Send to

Choose Destination
Epidemiol Infect. 1990 Oct;105(2):237-43.

The colonization resistance of the digestive tract in different animal species and in man; a comparative study.

Author information

Laboratory for Medical Microbiology, University of Groningen, The Netherlands.


The present study has attempted to determine the colonization resistance (CR) of the digestive tract by biotyping Enterobacteriaceae in four faecal samples per subject of five different animal species as well as man. The results indicate that the degree of bacterial contamination with Enterobacteriaceae from the environment may strongly influence the outcome. Both conventionally living chicken and man, showed a much wider range of the 'confidence limits of the mean' of the mean number of biotypes per faecal sample between individual subjects, than was found between subjects maintained under laboratory circumstances. Yet there appeared a statistically significant difference in CR between some of the animal species as a group. Man did not differ from monkeys, however, both differed from the rodents species studied. Monkeys differed also from dogs and the latter from rodents. It is concluded that the CR measured by determining the mean number of biotypes of Enterobacteriaceae can only be used for accurate comparison of the CR between subjects, if the 'bacteriological environment' is known; i.e. the sources of contamination.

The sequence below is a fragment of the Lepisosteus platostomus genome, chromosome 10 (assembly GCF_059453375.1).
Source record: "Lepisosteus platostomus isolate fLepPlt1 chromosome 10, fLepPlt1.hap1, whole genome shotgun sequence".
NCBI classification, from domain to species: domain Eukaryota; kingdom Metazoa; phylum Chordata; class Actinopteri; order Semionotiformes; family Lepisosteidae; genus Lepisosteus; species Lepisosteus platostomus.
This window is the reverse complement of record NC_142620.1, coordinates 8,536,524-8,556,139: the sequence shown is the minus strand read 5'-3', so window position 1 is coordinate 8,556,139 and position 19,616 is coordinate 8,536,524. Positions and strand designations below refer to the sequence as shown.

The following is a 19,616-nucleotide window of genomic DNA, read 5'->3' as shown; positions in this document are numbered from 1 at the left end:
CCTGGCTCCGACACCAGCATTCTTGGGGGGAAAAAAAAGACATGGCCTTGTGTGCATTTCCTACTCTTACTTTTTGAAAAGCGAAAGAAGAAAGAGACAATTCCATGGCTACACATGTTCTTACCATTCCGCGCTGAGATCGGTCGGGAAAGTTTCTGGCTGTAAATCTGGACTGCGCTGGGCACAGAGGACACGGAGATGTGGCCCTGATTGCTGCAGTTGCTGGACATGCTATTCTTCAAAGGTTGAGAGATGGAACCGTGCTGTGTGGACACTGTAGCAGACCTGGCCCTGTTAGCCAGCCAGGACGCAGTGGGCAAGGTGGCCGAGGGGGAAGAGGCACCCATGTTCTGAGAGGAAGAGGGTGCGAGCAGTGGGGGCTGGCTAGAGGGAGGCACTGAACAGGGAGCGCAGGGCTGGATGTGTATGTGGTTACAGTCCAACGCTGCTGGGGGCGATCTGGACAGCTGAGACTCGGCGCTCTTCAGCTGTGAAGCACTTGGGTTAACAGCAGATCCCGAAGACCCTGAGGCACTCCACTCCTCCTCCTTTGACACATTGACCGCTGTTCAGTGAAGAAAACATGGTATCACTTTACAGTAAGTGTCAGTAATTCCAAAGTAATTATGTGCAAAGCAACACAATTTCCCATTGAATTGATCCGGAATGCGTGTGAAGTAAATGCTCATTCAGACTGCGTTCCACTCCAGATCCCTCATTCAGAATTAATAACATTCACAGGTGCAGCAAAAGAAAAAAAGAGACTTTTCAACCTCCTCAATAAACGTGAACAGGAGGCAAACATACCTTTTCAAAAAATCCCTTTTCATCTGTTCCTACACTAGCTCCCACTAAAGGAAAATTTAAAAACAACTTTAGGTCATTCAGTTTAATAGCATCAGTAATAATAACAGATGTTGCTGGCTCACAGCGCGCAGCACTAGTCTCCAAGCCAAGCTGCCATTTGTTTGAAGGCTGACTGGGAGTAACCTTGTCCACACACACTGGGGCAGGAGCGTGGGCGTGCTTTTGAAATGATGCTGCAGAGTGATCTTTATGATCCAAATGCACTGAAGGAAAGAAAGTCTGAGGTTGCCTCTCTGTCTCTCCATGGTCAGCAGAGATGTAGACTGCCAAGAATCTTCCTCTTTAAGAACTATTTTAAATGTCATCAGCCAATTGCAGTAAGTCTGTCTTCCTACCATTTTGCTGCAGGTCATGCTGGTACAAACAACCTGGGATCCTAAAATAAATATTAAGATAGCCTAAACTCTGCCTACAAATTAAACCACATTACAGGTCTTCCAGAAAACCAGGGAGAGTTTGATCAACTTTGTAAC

[Indexed for MEDLINE]
Free PMC Article

Supplemental Content

Full text links

Icon for PubMed Central
Loading ...
Support Center